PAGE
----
I was trying to figure out the best way to make my Profoto B10 units work with my Hasselblad 500C/M. I have a Profoto Air remote dedicated for my Nikon cameras and PocketWizard remotes to fire my flash units.
The PocketWizard Plus III has a 3.5mm mini jack socket so getting a mini jack to PC lead should connect up the Hasselblad.
What doesn’t work is putting the Profoto Air remote on a PocketWizard FlexTT5.
The PocketWizards do talk to one another but it doesn’t set off the Profoto Air remote.
Digging around in my camera bags I found a PC to hot shoe lead. It took me a while to come up with the idea of connecting the Profoto Air remote direct to the Hasselblad through this lead.
I am glad to say that this does work and I am kicking myself a bit for not thinking of this before. It is the most direct solution and saves buying one of the Profoto Air remotes that do have a 3.5mm mini jack sockets.
Really glad that I have a chance to think about these technical challenges. Especially when the solutions are the ones staring you in the face.
I went to dig out my old light box that I purchased when I was still shooting film to view my first roll of film from the Hasselblad.
Only problem is that I can’t find the transformer plug that came with it. Also it had been sitting in the shed over the years, so I have no idea if the bulbs have gone. So the best thing to do is to get a replacement.
I’m amazed at how much the technology has also changed in this area since the time I got this box. The ones for sale now are super thin LED light panels and not chunky like this one.
There are very limited places selling used film equipment and I’m not really willing to spend big money on the museum pieces. For whatever reason there is a big trend to shoot film. I do wonder if the hobby of home processing has increased while we stay in more.
What I’m looking for now is a decent 80mm f2.8 lens. And to complete the trinity a 50mm. But do I need a 50mm lens? My gut instinct is that I don’t really need a wide. If I find a cheap one maybe I will change my mind.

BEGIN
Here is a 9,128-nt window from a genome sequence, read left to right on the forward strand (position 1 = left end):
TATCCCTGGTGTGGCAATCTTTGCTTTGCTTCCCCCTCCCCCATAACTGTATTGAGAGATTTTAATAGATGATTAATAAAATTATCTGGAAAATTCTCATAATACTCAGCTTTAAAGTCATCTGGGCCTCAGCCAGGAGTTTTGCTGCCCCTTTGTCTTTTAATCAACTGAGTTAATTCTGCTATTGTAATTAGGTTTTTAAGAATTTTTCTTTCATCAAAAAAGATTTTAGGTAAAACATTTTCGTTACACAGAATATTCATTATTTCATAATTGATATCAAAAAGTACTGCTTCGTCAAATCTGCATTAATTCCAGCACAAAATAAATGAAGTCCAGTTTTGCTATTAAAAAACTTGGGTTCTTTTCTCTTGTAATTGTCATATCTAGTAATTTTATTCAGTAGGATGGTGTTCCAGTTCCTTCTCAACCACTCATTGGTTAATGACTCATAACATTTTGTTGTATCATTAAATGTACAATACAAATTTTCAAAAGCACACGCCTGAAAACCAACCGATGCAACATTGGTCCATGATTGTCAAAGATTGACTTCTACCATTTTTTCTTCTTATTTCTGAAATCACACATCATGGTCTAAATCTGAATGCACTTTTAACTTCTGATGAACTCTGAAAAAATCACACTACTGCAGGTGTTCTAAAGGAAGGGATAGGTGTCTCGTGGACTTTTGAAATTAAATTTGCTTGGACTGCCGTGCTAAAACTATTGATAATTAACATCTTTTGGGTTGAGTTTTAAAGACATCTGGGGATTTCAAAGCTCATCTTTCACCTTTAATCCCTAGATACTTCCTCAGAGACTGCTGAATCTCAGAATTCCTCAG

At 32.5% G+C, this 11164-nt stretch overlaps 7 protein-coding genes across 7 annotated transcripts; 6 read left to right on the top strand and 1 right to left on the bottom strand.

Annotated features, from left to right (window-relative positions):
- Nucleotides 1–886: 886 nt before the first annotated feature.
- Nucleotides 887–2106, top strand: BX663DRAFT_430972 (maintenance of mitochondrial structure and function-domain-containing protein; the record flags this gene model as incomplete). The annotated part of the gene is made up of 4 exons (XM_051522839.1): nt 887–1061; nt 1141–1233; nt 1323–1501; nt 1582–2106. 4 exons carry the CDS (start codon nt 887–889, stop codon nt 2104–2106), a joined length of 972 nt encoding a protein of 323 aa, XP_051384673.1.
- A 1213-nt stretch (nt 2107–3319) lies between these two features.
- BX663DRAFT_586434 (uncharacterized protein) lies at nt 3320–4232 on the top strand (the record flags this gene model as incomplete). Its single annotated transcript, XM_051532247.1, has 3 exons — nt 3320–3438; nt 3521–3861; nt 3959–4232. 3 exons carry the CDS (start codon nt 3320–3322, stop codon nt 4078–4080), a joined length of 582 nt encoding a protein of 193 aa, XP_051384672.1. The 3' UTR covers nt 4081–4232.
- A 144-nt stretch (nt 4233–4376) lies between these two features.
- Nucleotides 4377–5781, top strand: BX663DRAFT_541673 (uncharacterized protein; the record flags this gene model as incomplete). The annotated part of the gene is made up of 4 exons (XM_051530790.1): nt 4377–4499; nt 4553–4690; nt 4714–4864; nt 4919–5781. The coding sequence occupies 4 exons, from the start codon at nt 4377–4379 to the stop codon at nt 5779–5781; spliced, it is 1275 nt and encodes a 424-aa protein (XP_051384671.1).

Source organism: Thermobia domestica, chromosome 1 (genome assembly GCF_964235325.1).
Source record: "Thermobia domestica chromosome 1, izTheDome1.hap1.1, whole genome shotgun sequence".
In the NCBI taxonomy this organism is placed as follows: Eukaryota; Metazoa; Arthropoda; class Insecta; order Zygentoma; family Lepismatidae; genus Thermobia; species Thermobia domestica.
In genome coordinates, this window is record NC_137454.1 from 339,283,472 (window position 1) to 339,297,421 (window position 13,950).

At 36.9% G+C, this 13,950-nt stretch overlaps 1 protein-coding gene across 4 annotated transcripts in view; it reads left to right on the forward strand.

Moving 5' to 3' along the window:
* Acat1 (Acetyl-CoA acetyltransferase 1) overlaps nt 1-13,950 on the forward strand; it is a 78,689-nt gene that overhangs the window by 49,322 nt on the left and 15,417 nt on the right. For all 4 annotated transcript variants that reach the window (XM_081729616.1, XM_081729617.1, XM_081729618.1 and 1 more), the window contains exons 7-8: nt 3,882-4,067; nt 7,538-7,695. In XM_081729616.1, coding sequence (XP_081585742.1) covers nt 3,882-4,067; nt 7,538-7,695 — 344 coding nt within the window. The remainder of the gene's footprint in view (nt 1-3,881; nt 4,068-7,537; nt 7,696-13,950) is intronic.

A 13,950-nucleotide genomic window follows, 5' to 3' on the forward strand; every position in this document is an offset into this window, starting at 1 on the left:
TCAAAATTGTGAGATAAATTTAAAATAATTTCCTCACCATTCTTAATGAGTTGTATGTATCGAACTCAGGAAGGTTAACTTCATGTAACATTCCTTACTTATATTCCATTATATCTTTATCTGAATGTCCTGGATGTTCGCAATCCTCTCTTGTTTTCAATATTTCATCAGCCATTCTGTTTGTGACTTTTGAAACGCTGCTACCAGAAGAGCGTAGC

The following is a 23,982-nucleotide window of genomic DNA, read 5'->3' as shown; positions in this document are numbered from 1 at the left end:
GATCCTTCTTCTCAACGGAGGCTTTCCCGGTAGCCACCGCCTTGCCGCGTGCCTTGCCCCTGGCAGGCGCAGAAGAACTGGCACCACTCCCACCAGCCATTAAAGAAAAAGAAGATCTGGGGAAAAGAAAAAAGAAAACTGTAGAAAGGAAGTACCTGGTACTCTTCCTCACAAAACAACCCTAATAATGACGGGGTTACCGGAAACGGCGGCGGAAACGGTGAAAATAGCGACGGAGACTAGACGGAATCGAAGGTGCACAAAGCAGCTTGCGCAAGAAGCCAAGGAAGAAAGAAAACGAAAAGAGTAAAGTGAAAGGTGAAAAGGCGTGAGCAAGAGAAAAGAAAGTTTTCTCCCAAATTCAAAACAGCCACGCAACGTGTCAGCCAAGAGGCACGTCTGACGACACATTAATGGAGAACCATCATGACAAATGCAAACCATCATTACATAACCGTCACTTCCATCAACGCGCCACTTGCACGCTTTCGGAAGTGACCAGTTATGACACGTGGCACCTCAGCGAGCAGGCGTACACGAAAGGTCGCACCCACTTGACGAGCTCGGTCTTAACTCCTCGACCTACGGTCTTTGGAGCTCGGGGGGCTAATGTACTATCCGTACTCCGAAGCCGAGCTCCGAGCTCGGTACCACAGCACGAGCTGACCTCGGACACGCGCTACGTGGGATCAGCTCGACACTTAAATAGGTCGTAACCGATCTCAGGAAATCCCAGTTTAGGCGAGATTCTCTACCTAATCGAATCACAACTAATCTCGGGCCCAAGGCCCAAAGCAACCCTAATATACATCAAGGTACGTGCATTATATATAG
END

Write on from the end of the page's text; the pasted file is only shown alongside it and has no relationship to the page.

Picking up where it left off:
Stay tuned for how my first roll of film through this camera was like.
I was just digging around my files and found the negatives I shot with the Hasselblad that I got to play with ages ago.
From the looks of it, I must have had access to the camera around the year 2000. I’m pretty sure it wouldn’t have been earlier than that as I wouldn’t have been able to take any frames of a completed London Eye.
I have also been seriously looking around for a Hasselblad within my budget and I think there is one on an online auction site. Hopefully I will be able to update with what I have put a bid on soon.
Why have I been looking for a Hasselblad and not another medium format brand? Yes, there might be a bit of badge snobbery but with all the cameras being out of production it makes sense to get the brand which you know will just keep going. Knowing this means that the equipment that might not be the best looking will still be able to do the job. That means that there is no need to look at the best kept equipment at the higher prices to purchase.
So what am I going to do with this camera once I get it? There is no way that at this point in time will I be getting the new digital back for the Hasselblad. So I will be having to shoot on film for now. But what will I do with the film once I have taken the shot?
Having thought about this question, I have decided to shoot transparency film. My thinking is that I want to see what the results are without the need for scanning or printing. There is also the discipline of being spot on with the exposure for transparencies.
I am really looking forward to having to really think about each frame I take and if it is worth paying for the film and processing to take it.
What is exciting about it is that the digital back can fit on many of their V system cameras. And for those who don’t know what their V system is, it is the iconic square film cameras that most studios had before the advent of digital.
I have always wanted to have one of these vintage Hasselblad cameras. Years ago I had the privilege to play with one for a few days and there is something really special about using one.
What has stopped me from getting one is that I never did like getting my hands wet with film. Digital technology was something that I embraced wholeheartedly and this might be the perfect solution to my Hasselblad dream.
Only thing is that these old film cameras and lenses are probably going to shoot up in price as more people want to give it a go. Fingers crossed that given time some of the people will get bored of their new toy and decide to sell on.